Our old priest, now retired, grew up during World War II and saw his dad march off to war. Father apparently handled this separation from his parent relatively well; Father’s brother, William, apparently did not. William began having nightmares so severe that he would wake up screaming in the night. At those times their mother would rise and come to sit beside William’s bed to comfort him, holding his hand and whispering to him, “I’m here. I’m here.” That was all she did; it was all she could do. Gradually, the boy’s nightmares subsided, and eventually his dad returned safe and sound.
That story had a profound impact on my understanding of what it means to live in this dark world, for that is of course what we Catholics contend – He is here! – every time we have Mass. This was brought home to me in a startling way one Sunday when our old priest fell ill. It was the first and only time that I as a Catholic have experienced Communion in the absence of a priest. A deacon from our neighboring parish officiated, and when it came time for the Invitation to Communion, he did something I had never seen done before. He literally cried out:
The Lamb of God, Who takes away the sins of the world!
Yes, He is here.
The irony of this Sunday being Gaudete Sunday was lost on no Catholic, I imagine. Rejoice, O Christian! You live in a world where small children are slaughtered at school! Again I say, rejoice!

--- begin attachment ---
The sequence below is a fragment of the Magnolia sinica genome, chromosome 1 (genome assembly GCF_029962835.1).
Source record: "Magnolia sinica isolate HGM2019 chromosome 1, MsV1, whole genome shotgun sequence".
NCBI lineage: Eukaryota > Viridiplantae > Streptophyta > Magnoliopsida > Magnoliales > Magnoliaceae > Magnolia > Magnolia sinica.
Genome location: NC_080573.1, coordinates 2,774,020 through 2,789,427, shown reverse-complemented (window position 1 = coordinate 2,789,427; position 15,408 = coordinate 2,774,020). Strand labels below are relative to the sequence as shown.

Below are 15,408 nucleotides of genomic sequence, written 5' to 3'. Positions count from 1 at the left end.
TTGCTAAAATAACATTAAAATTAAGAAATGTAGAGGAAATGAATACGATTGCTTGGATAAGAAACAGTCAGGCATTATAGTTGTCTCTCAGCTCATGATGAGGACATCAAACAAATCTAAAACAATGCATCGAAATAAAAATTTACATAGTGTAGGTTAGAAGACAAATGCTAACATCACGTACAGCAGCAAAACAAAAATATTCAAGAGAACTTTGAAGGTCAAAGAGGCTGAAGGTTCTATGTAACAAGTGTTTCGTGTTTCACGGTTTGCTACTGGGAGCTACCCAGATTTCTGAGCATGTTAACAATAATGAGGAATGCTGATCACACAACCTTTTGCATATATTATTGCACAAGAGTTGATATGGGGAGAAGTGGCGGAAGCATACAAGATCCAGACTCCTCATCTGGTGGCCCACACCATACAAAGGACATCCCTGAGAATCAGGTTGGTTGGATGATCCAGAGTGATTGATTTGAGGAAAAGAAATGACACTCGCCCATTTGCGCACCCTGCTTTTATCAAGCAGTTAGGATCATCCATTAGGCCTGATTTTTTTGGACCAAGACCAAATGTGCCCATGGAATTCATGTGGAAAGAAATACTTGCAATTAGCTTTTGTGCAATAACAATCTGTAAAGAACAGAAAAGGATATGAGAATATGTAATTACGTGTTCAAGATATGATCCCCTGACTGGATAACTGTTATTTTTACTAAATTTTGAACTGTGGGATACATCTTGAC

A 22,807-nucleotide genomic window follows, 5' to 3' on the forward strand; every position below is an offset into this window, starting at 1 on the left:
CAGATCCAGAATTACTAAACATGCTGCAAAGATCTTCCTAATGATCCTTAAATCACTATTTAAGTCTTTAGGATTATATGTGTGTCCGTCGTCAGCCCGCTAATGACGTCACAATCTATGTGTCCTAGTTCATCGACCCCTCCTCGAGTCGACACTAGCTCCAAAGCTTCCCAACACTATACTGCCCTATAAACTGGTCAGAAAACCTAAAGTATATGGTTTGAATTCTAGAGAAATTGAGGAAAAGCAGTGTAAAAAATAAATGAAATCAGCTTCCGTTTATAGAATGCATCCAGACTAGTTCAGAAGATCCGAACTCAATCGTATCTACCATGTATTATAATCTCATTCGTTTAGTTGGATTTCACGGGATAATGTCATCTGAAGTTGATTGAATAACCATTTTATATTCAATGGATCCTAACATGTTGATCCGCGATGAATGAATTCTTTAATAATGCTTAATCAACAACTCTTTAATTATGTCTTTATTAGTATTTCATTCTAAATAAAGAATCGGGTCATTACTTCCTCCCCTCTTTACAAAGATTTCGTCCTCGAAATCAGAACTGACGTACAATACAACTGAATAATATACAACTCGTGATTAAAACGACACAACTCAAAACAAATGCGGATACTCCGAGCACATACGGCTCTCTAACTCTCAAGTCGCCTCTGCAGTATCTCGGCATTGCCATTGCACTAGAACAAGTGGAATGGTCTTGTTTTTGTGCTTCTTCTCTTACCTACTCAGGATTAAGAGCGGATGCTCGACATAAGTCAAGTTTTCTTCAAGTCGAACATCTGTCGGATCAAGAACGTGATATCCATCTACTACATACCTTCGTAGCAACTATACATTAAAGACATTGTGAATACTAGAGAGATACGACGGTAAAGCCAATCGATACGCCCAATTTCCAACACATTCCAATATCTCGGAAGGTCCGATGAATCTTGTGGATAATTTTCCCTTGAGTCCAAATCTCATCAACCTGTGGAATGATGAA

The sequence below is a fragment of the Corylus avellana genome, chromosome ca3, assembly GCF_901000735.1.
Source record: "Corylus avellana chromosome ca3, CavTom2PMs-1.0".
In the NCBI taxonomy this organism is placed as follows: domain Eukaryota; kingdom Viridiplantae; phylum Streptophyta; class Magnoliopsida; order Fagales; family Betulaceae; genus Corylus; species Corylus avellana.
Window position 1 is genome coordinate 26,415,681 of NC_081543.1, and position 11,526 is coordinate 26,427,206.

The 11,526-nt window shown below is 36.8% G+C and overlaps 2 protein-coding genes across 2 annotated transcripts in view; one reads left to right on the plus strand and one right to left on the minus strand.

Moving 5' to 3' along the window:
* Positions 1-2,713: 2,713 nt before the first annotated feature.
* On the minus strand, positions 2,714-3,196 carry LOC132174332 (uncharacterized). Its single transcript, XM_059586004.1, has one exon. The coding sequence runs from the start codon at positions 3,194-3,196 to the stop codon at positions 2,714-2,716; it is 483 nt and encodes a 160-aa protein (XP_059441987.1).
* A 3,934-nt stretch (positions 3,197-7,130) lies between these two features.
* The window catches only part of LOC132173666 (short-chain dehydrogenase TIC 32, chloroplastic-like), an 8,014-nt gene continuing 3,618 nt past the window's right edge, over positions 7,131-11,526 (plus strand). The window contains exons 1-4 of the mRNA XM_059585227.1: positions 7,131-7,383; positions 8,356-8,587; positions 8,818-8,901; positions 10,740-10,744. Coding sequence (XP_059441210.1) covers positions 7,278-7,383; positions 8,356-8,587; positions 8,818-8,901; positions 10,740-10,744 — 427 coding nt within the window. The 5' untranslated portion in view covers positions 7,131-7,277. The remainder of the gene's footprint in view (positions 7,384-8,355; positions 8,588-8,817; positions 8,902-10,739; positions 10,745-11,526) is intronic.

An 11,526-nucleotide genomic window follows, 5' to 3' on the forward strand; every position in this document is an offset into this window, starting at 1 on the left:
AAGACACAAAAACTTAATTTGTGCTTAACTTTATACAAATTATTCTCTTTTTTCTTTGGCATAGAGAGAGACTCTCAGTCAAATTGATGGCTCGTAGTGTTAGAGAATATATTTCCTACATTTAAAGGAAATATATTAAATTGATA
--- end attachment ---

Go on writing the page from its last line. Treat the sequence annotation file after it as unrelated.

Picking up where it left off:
Gaudete! the Church urges me today. How can I? is the only response that comes to mind.
Believe me, I don’t want to rejoice. We have all been through a nightmare, a waking nightmare. I don’t want to live in a world where I have to explain to little ones what happened in Connecticut on December 14th.
The world is broken, our deacon reminded us this morning, and shall remain so until the Son of God returns in glory. The irony of being urged to joy on Gaudete Sunday, 2012 weighs like lead. Rejoice in a broken world where children suffer, families grieve, and tears stain the cheeks of bystanders? How can I?
He is here.
This is the Catholic answer to the world. This is the point of the Advent season. This is the meaning of Gaudete Sunday. He did not leave us orphans in this broken world. He shall come again in glory, and all will be then set right, but until that Day, He is here, really here, physically present at every Mass. He comes to us, He abides with us, God with us in the Holy Eucharist. He does not only come to sit with us through the terrors of our long, dark night – He becomes our Food, our Drink, entering into our bodies so that we might hear His “I am here” within us. We are not alone, and the “joys and hopes, the griefs and anxieties of the followers of Christ” are not ours to bear alone. He literally bears them with us, through us, and in us.
He is here, and through tears this Sunday our hearts rejoice.
On the memorial of St. Adelaide
Deo omnis gloria!
Postscript: Please join in the Novena for the Sandy Hook Families.